AUTHOR Van der maas J, Roulet C A, Hertig J A

BIBINF ASHRAE Transactions, 1989, Vol.95, Pt.2, 11 figs, 26 refs. #DATE 00:00:1989 in English

ABSTRACT The authors compare the available algorithms for gravity driven air flows through large openings with the requirements for multi-zone air infiltration modelling. Two extreme situations are addressed by the literature : 1)providing a time-independent air flow formulated in terms of the constant temperature difference between a zone and the outside, 2) consideration of adiabatic walls providing a transient flow with the cold outside air filling the zone space completely so that the air flow comes to a halt.


#NO 3521 Some aspects of gravity driven air flow through large apertures in buildings.

AUTHOR Van der Maas J, Roulet C A, Hertig J A

BIBINF Preprint, ASHRAE Trans, Vol 95, Pt 2, 1989, 11pp, 11 figs, 26 refs. #DATE 00:00:1989 in English

ABSTRACT The authors compare the available algorithms for gravity-driven airflows through large openings with the requirements for multizone air infiltration modeling. It appears that two extreme situations are addressed in the literature. The first, providing a time-independent airflow, is formulated in terms of the constant temperature difference between a zone and the outside. The other, considering adiabatic walls, provides a transient flow, with the cold outside air filling the zone space completely so that the airflow comes to a halt. As an intermediate situation we present an algorithm that takes into account the heat transfer with the walls. The coupled equations for airflow and heat transfer are solved for the inside air temperature. The latter being lower than the wall temperature and always higher than the outside temperature, the proposed model predicts an air and heat flow rate, which is intermediate in magnitude with respect to the extreme situations addressed in the literature. For constant wall temperatures, the model predicts that the air flow rate is lower for zones with smaller heat exchanging wall surface area. Coupled to a thermal model for the wall surface temperature, the algorithm predicts the air flow to decrease with time. Experiments were performed on a full scale test room with a window to the outside. During cold windless nights, velocity profiles were measured in the window plane, and the temperatures of the inside air and the walls were recorded with time. Good agreement with the model is obtained, considering only the fraction of the wall surface area active in the heat transfer process, and measuring the inside air temperature in the outstreaming air. Effects which have been observed and should be included in the algorithm for detailed multizone air infiltration modeling are wind effects, the time development of temperature stratification, and the initial transient, whose time constant depends on furniture in the zone.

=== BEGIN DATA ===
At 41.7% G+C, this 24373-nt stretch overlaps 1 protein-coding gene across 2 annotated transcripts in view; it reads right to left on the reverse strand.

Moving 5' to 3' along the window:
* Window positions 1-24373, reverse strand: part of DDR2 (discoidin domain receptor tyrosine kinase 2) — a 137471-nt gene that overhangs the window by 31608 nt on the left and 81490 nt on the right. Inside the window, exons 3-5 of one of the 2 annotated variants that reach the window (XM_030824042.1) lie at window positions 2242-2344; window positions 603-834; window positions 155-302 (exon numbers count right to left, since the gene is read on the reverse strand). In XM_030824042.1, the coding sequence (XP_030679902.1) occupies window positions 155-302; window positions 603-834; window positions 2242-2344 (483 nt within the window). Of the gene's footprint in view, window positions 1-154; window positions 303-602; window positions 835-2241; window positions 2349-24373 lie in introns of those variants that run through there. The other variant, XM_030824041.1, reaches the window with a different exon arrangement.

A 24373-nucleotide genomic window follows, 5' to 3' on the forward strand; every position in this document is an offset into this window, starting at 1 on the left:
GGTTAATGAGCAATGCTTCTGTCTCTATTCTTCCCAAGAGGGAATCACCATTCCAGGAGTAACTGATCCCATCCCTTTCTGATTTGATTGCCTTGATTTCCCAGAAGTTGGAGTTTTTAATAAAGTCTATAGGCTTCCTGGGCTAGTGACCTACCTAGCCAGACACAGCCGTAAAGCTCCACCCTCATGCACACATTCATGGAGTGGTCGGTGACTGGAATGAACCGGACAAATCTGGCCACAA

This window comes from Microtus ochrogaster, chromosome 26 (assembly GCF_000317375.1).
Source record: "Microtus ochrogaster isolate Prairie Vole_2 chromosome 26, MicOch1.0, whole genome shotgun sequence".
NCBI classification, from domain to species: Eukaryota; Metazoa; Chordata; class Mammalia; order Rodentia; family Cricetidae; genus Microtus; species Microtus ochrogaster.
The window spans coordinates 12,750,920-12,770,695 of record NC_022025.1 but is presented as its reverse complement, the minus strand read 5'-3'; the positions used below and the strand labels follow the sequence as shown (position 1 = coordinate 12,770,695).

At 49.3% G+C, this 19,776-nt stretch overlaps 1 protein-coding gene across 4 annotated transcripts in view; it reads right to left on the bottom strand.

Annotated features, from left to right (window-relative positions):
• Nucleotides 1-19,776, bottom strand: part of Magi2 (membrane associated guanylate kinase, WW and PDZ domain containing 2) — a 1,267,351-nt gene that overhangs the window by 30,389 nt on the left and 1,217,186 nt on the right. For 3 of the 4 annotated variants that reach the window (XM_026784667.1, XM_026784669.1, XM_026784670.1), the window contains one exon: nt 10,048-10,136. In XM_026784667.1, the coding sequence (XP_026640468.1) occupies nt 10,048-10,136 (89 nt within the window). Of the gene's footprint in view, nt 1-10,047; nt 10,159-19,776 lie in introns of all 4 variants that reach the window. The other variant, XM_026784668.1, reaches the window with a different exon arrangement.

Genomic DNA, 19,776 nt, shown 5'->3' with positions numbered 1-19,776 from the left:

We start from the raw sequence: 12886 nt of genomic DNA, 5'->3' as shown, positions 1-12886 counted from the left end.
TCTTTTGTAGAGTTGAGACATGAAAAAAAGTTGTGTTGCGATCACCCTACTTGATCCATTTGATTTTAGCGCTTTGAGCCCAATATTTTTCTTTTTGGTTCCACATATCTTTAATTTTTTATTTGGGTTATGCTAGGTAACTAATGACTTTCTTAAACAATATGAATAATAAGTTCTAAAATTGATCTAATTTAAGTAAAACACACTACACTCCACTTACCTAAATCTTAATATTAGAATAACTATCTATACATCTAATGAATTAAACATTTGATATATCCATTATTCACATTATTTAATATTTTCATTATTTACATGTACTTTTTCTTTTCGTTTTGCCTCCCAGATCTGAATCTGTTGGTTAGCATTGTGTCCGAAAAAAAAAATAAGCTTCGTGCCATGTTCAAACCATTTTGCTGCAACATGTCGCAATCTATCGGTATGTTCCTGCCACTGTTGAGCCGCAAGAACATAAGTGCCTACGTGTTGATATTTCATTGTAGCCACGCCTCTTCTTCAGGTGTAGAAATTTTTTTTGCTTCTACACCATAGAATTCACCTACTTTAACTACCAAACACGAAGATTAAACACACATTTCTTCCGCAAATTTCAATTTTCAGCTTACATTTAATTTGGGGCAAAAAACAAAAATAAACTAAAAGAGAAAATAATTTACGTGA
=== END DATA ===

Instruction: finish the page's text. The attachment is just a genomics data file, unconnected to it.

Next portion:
#NO 3587 The COMIS Infiltration Model.

AUTHOR Feustel H E, Grosso M, Phaff J C, Allard F, Herrlin M, Utsumi Y, Dorer V B, Liu Mingsheng, Yoshino H

BIBINF in:UK, AIVC, 10th AIVC Conference, held at Espoo, Finland, 25-28 September 1989, Volume 2, February 1990, pp233-251 16 refs. #DATE 00:02:1990 in English